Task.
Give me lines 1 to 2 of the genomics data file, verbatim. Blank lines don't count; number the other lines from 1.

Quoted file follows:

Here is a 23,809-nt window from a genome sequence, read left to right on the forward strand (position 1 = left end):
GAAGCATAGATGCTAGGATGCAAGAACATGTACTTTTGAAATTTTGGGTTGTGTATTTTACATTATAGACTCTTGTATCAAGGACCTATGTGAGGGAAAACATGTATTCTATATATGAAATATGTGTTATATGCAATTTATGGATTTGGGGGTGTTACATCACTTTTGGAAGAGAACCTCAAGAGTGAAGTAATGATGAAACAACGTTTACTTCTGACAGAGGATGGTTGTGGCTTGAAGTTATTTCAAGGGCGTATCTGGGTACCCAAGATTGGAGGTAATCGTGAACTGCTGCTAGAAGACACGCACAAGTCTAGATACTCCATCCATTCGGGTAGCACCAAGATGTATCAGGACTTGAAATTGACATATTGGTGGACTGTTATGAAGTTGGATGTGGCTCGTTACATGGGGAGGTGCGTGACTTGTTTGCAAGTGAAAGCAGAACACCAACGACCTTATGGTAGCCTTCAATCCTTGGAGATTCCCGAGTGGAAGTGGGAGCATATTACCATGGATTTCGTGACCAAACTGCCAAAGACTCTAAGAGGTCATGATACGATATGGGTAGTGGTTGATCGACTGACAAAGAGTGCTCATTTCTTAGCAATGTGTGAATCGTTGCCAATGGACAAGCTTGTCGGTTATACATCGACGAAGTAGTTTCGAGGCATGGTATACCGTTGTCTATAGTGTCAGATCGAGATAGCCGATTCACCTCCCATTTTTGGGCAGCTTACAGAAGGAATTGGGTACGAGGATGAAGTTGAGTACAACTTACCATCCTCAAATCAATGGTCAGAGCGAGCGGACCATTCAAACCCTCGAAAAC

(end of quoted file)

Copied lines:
Here is a 23,809-nt window from a genome sequence, read left to right on the forward strand (position 1 = left end):
GAAGCATAGATGCTAGGATGCAAGAACATGTACTTTTGAAATTTTGGGTTGTGTATTTTACATTATAGACTCTTGTATCAAGGACCTATGTGAGGGAAAACATGTATTCTATATATGAAATATGTGTTATATGCAATTTATGGATTTGGGGGTGTTACATCACTTTTGGAAGAGAACCTCAAGAGTGAAGTAATGATGAAACAACGTTTACTTCTGACAGAGGATGGTTGTGGCTTGAAGTTATTTCAAGGGCGTATCTGGGTACCCAAGATTGGAGGTAATCGTGAACTGCTGCTAGAAGACACGCACAAGTCTAGATACTCCATCCATTCGGGTAGCACCAAGATGTATCAGGACTTGAAATTGACATATTGGTGGACTGTTATGAAGTTGGATGTGGCTCGTTACATGGGGAGGTGCGTGACTTGTTTGCAAGTGAAAGCAGAACACCAACGACCTTATGGTAGCCTTCAATCCTTGGAGATTCCCGAGTGGAAGTGGGAGCATATTACCATGGATTTCGTGACCAAACTGCCAAAGACTCTAAGAGGTCATGATACGATATGGGTAGTGGTTGATCGACTGACAAAGAGTGCTCATTTCTTAGCAATGTGTGAATCGTTGCCAATGGACAAGCTTGTCGGTTATACATCGACGAAGTAGTTTCGAGGCATGGTATACCGTTGTCTATAGTGTCAGATCGAGATAGCCGATTCACCTCCCATTTTTGGGCAGCTTACAGAAGGAATTGGGTACGAGGATGAAGTTGAGTACAACTTACCATCCTCAAATCAATGGTCAGAGCGAGCGGACCATTCAAACCCTCGAAAAC